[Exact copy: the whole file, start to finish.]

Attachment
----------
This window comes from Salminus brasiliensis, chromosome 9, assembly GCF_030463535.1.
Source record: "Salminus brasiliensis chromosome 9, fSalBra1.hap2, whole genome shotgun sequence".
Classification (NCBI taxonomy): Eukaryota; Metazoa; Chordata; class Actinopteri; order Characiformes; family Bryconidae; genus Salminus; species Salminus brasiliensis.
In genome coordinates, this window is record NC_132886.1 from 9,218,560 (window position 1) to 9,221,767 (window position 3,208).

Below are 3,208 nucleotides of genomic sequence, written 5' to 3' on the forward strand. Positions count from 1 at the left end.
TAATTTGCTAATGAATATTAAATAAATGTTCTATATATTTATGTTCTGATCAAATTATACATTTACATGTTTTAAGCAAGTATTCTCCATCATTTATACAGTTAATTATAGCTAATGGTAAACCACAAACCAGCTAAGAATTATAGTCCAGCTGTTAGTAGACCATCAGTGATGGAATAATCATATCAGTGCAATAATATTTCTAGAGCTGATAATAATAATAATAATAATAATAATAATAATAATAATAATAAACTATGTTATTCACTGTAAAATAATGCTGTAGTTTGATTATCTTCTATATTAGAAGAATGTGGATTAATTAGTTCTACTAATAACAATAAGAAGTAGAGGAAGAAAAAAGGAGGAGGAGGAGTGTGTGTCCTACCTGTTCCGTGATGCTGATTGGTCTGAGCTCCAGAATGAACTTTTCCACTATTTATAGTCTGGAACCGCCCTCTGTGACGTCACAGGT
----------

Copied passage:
This window comes from Salminus brasiliensis, chromosome 9, assembly GCF_030463535.1.
Source record: "Salminus brasiliensis chromosome 9, fSalBra1.hap2, whole genome shotgun sequence".
Classification (NCBI taxonomy): Eukaryota; Metazoa; Chordata; class Actinopteri; order Characiformes; family Bryconidae; genus Salminus; species Salminus brasiliensis.
In genome coordinates, this window is record NC_132886.1 from 9,218,560 (window position 1) to 9,221,767 (window position 3,208).

Below are 3,208 nucleotides of genomic sequence, written 5' to 3' on the forward strand. Positions count from 1 at the left end.
TAATTTGCTAATGAATATTAAATAAATGTTCTATATATTTATGTTCTGATCAAATTATACATTTACATGTTTTAAGCAAGTATTCTCCATCATTTATACAGTTAATTATAGCTAATGGTAAACCACAAACCAGCTAAGAATTATAGTCCAGCTGTTAGTAGACCATCAGTGATGGAATAATCATATCAGTGCAATAATATTTCTAGAGCTGATAATAATAATAATAATAATAATAATAATAATAATAATAATAAACTATGTTATTCACTGTAAAATAATGCTGTAGTTTGATTATCTTCTATATTAGAAGAATGTGGATTAATTAGTTCTACTAATAACAATAAGAAGTAGAGGAAGAAAAAAGGAGGAGGAGGAGTGTGTGTCCTACCTGTTCCGTGATGCTGATTGGTCTGAGCTCCAGAATGAACTTTTCCACTATTTATAGTCTGGAACCGCCCTCTGTGACGTCACAGGT